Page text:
New public health agency must be independent, say doctorsBMJ 2020; 370 doi: https://doi.org/10.1136/bmj.m3590 (Published 15 September 2020) Cite this as: BMJ 2020;370:m3590
Public Health England’s replacement must be fully independent from the government and must be able to hold it to account on matters of public health, doctors have agreed at the BMA’s annual representative meeting.
They passed a motion on 15 September saying that covid-19 had highlighted the importance of having a “well resourced national health protection function” and calling for the new agency to include a national public health infection service that is “professionally led and in charge of strategy, operations, education and training, with an appropriate budget and regional offices.”
The motion,1 which passed in full with no speakers against, also said that all consultants in public health should be employed on contracts equivalent to those of NHS consultants to ensure that they have “adequate guarantees of freedom to make professional advice public.”
The government must also review the fitness for purpose of the UK’s current health protection systems, the motion said.
Wider determinants of health
In August the government announced its plans to abolish Public Health England (PHE) in a shake-up that will merge it with NHS Test and Trace and the Joint Biosecurity Centre to form a new agency—the National Institute for Health Protection—under a single leadership team. It said that the agency would formally operate from spring 2021, focusing on public health protection and infectious disease capability.2
Proposing the motion, Peter English, of the BMA’s Public Health Medicine Committee, said, “This motion was written before the announcement of the abolition of PHE, but this does not make it irrelevant. If anything, it makes it all the more important that we are clear about how we believe public health services should develop.
“The pandemic has demonstrated that public health is a vital part of the NHS . . . It’s about far more than health protection. It’s about influencing the wider determinants of health which have a massive impact on the health of individuals and populations. It’s about levelling out inequalities which are being exacerbated enormously by the pandemic.”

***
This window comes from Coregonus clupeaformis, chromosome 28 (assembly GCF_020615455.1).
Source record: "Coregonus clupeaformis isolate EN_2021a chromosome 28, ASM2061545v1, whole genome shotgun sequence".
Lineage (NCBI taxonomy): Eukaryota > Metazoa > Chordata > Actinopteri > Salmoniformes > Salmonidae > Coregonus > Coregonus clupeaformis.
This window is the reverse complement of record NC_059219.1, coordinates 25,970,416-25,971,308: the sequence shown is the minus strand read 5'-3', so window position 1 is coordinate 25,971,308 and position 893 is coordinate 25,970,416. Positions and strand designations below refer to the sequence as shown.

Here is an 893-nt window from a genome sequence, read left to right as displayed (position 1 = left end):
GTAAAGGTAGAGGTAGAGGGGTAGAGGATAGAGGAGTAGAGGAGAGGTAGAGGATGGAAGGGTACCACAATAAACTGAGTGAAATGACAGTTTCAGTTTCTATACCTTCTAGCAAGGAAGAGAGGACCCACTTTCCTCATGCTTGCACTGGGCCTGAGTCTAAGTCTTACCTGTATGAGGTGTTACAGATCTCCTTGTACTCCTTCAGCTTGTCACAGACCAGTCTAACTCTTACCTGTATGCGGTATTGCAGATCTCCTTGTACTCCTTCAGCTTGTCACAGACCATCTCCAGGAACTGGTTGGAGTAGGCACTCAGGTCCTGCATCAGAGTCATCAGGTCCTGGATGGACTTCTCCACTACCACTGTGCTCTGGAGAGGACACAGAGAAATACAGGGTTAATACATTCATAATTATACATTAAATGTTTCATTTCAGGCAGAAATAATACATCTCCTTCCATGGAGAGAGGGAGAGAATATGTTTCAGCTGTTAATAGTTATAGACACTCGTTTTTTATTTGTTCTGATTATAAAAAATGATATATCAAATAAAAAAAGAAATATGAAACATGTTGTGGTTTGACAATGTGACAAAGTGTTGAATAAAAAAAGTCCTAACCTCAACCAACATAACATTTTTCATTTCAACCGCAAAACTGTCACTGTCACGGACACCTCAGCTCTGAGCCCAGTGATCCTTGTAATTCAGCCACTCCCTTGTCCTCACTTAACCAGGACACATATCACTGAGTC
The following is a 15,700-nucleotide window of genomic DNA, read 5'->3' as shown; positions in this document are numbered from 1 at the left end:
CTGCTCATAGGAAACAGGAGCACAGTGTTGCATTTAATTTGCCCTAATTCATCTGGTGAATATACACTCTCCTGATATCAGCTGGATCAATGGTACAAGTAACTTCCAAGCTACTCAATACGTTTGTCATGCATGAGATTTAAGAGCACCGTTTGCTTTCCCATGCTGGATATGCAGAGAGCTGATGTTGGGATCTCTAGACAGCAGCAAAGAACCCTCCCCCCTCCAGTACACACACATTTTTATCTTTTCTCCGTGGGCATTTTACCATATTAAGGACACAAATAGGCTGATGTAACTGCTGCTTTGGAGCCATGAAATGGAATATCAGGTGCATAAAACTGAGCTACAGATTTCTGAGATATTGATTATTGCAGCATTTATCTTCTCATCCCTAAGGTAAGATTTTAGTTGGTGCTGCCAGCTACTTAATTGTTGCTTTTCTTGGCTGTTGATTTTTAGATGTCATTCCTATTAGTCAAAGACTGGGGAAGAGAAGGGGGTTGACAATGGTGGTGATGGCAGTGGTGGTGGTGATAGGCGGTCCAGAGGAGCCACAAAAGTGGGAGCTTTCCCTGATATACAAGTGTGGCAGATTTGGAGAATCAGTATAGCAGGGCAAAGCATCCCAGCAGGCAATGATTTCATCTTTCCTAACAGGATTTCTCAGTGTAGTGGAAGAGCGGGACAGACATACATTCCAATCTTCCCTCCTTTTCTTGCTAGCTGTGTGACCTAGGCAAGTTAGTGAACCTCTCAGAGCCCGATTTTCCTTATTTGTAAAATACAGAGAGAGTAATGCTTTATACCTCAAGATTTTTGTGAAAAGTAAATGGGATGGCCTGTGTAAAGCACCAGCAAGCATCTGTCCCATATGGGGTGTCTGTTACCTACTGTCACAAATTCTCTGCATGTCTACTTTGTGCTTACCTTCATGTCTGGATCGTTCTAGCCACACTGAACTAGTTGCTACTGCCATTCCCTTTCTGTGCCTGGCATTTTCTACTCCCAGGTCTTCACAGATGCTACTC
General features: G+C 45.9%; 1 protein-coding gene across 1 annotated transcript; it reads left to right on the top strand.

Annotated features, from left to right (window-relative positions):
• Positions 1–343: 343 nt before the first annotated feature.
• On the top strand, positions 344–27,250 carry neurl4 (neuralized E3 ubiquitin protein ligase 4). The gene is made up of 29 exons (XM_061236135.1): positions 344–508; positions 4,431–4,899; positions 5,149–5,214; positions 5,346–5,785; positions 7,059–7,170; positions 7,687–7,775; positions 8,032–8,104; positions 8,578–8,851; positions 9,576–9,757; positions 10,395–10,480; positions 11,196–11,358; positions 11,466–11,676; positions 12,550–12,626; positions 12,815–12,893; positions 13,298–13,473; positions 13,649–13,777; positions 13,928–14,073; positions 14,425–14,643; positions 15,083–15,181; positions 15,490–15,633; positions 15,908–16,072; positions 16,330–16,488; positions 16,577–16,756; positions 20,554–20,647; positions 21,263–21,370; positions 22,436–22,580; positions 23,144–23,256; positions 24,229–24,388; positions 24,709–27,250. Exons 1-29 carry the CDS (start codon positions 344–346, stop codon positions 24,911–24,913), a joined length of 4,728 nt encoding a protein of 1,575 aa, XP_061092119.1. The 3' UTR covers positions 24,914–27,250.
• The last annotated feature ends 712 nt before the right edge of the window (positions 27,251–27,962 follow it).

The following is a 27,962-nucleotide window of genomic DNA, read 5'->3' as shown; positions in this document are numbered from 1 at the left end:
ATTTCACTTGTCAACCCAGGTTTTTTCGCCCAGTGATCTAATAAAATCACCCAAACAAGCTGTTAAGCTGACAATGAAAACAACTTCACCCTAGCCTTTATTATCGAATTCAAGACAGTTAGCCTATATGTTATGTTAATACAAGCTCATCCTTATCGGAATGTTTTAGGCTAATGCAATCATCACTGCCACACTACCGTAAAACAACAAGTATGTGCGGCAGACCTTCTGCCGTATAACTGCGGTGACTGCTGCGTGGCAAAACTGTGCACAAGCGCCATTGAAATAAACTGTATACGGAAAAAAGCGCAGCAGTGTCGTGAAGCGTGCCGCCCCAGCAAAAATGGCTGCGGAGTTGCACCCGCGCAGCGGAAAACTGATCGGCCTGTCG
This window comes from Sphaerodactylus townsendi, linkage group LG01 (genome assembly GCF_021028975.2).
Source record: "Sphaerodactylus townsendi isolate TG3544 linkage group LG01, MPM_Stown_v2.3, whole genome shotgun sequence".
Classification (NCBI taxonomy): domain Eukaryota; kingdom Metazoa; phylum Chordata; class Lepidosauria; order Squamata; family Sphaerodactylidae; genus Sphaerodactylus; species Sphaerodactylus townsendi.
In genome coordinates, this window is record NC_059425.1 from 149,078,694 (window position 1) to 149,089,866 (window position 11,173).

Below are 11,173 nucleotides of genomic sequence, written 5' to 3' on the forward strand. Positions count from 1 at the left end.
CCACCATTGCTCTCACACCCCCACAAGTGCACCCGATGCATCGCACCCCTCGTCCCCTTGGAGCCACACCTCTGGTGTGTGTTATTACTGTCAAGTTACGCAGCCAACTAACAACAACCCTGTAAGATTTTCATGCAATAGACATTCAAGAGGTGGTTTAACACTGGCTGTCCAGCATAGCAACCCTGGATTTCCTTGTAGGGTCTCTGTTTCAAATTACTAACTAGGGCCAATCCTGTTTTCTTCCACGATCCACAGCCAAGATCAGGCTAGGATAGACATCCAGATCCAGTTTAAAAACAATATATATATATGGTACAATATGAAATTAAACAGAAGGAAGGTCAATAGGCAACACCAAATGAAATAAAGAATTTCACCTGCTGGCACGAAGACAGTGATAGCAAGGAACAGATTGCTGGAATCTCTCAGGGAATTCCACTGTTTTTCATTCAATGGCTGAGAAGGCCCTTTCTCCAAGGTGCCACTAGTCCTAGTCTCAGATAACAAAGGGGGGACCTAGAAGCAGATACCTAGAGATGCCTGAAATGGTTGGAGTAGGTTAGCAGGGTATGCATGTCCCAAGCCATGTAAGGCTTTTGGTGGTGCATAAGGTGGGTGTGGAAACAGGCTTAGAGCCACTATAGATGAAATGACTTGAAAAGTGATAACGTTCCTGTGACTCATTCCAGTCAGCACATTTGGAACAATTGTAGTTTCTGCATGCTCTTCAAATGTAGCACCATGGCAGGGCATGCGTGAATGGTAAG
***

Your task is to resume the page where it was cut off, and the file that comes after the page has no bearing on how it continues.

He concluded, “In England, employment of civil servants in PHE and local authorities has impaired public health doctors’ ability to speak out and advocate on behalf of the public they serve. That is why this motion is here.”
Speaking in support of the motion, Khadija Meghrawi, leader of Bristol University’s BAME Medical Students Group, said, “It’s so important that public health remains objective and separate from government politics . . . In this pandemic, it’s so important to remember we are here to level out the health inequalities, including those faced by BAME [black, Asian, and minority ethnic] communities which are often not giving the priority that is needed for political reasons.”
The sentiment of the motion was also supported by the BMA council chair, Chaand Nagpaul. He said, “The stem of the motion talks about having a properly funded public health service; this has been diminished over a decade to a grossly under-resourced service.
“We need to correct that and invest in the public’s health . . .We need to make sure that whatever we see in the future is a proper, publicly accountable body and not controlled by political motives.”